In January 2019, the DPCC authorized the slaughterhouses to operate under certain conditions in place, but in November of the same year, it revoked the authorization due to a lack of compliance.
The Delhi Slaughterhouse Oversight Committee appointed by the Supreme Court also inspected the area in August 2019 and December 2020 and found that the waste was still poorly disposed of in a nearby body of water and blood was flushed into them. sewers.
In November 2021, the panel submitted a report to the Delhi Urban Development Committee, recommending that the DPCC test groundwater and air pollution caused by slaughterhouses.
A question of “shame”
Gauri Maulekhi, an animal rights activist and Supreme Court-appointed panel member, told ThePrint that Ghazipur murga mandi was a matter of “shame”.
âThe people of Delhi should be offended by what is happening in this hell. He adds to the pollution of the city’s air and water and serves them meat from an extremely unsanitary and cruel source. Good quality meat is exported and the people of Delhi don’t taste it, even though this industry runs on their hard-earned money, âshe said.
Maulekhi then described how the Ghazipur murga mandi contributes to air and water pollution.
âAccording to the law of nature, any creature that dies becomes a powerful place for pathogens to thrive. The blood that flows after the slaughter is simply thrown into this illegal facility that does not meet the mandates of air and water laws. When you enter Ghazipur murga mandisuddenly your eyes will start to cry and you may cough. This is due to the huge amounts of ammonia being generated there from feces, carcasses, etc. Maulekhi said.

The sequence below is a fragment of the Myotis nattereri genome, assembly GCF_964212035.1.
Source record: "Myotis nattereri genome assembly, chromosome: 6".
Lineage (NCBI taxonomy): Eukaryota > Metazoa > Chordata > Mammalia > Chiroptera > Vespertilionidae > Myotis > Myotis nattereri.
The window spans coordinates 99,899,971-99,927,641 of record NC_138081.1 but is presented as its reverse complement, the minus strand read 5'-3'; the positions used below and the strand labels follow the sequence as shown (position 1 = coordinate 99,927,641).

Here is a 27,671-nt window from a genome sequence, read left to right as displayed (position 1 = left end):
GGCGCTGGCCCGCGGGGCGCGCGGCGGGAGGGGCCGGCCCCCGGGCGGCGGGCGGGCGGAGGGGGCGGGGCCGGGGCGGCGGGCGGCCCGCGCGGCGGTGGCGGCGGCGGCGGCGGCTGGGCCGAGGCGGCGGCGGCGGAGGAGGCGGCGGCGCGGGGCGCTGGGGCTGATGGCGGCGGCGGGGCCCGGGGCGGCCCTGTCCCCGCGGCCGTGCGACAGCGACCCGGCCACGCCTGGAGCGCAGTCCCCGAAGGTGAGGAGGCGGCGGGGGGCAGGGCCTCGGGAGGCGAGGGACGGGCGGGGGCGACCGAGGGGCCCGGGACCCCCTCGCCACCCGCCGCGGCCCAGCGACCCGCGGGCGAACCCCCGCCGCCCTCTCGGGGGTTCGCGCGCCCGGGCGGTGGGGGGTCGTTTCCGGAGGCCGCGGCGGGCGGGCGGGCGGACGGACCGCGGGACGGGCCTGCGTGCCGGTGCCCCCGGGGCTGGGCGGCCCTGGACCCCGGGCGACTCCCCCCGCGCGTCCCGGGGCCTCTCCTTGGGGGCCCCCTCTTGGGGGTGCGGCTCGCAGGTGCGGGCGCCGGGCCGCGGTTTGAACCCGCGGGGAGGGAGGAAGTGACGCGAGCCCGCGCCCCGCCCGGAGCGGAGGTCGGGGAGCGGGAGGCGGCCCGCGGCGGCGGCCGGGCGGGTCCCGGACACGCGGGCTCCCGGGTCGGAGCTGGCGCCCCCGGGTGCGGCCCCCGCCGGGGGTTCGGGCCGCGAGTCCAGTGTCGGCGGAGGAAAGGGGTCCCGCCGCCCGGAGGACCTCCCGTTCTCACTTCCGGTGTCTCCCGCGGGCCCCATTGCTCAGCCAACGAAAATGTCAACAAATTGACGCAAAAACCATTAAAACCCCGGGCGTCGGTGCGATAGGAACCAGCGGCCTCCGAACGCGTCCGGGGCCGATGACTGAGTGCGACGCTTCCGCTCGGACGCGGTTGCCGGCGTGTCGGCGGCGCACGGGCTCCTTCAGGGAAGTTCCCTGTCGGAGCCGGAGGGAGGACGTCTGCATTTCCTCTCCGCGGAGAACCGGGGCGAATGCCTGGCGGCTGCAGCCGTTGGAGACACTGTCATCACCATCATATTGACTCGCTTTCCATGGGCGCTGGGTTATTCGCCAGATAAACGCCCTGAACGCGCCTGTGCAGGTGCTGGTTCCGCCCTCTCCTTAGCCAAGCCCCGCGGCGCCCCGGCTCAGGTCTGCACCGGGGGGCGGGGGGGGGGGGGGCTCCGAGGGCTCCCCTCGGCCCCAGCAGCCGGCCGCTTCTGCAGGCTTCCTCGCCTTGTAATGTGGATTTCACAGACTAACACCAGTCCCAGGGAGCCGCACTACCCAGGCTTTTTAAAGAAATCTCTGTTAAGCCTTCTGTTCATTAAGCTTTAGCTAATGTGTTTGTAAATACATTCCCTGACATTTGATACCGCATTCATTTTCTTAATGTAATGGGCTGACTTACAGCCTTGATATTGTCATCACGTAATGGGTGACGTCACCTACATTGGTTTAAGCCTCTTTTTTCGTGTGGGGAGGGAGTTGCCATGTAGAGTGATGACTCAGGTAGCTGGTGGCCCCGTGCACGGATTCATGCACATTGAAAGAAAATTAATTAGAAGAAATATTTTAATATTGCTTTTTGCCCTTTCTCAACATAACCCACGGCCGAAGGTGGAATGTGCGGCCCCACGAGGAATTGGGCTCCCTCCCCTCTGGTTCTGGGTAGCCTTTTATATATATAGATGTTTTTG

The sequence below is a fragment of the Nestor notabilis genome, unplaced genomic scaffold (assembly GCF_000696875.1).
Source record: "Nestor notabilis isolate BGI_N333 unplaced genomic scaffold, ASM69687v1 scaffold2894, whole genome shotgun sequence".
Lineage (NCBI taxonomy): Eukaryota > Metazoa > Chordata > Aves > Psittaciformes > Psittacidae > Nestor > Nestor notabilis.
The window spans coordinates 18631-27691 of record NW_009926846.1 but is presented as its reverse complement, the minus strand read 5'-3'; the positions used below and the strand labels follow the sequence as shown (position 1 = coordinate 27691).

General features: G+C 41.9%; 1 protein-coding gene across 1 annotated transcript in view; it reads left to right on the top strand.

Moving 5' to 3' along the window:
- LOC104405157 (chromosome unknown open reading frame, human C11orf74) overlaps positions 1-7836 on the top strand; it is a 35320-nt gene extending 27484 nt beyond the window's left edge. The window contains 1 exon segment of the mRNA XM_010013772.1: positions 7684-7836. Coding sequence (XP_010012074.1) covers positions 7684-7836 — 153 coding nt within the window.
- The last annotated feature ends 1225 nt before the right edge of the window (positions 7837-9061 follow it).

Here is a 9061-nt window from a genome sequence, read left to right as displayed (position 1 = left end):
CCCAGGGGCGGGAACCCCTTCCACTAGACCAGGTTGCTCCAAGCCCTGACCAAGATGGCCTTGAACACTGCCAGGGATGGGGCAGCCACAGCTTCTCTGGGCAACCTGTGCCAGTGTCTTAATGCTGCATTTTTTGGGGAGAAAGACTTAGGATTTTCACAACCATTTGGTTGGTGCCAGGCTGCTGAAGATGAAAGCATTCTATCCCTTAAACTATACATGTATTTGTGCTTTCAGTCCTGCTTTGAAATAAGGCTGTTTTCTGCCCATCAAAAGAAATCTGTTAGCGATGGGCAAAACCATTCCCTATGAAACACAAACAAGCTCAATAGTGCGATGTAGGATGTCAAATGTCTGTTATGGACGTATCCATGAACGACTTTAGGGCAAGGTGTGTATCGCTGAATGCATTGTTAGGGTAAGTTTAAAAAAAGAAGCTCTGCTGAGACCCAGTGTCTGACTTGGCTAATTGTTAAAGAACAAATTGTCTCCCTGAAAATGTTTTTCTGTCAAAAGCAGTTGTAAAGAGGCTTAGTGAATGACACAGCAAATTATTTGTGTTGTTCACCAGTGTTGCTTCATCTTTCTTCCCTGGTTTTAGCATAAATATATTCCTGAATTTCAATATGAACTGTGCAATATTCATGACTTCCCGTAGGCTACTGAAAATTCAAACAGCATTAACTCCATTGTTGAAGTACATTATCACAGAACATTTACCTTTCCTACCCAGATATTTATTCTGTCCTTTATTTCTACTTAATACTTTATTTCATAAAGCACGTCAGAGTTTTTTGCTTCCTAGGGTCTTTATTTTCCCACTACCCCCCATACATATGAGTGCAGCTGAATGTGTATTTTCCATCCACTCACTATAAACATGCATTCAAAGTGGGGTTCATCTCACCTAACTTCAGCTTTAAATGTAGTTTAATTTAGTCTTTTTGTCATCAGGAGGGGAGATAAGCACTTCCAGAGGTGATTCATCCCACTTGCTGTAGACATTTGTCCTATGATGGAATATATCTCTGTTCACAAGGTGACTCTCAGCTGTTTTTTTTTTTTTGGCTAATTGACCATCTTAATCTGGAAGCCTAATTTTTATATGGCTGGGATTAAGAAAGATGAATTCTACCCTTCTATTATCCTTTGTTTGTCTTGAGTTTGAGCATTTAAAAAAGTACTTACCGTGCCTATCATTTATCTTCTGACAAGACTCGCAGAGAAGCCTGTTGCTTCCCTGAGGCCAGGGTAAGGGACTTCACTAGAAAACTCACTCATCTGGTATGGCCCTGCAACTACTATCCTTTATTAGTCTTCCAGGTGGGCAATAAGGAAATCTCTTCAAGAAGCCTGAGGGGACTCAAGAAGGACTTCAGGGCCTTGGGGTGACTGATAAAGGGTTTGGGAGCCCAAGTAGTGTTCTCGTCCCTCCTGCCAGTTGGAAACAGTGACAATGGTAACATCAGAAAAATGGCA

She also highlighted the water pollution caused by the discharge of offal and blood into water bodies and sewers, as well as the increased risk of mosquito-borne diseases. âDengue mosquitoes probably won’t thrive in the water more comfortably than they do here. It is very nutritious and healthy for insects, it is a small paradise for them.
Lawyer Priyanka Bangari, who is also a member of the Supreme Court committee, said the authorities should be convicted of contempt of court decisions. âAll authorities blatantly violate court orders. The massacres continue in Ghazipur in broad daylight. The president of the DAMB, the commissioner of the EDMC, the head of the veterinary service – they should be tried for contempt of court.
“I will definitely think about it”
When ThePrint approached EDMC Mayor Shyam Sunder Agarwal for comment, he said he was not aware of any ban on slaughtering animals in Ghazipur. âIt’s perfectly legal. I am not aware of any prohibitions by the High Court or the DPCC.
After receiving the order from the High Court, he said he would look into the matter. âI’m not in Delhi at the moment, I will be back and will definitely look into it. It is not our intention to disobey courts like this, âhe added.
The president of the Ghazipur Wholesale Poultry Association, Salauddin, also said he was not aware of any broken rules.
âThis is a court case, so I won’t comment. Please contact the agricultural council about this. The murga mandi is not a private facility – it was put in place by the government, and we just do whatever the government allows or does not allow.
(Edited by Asavari Singh)
Read also : Uttarakhand HC challenges constitutionality of slaughterhouse ban in Haridwar district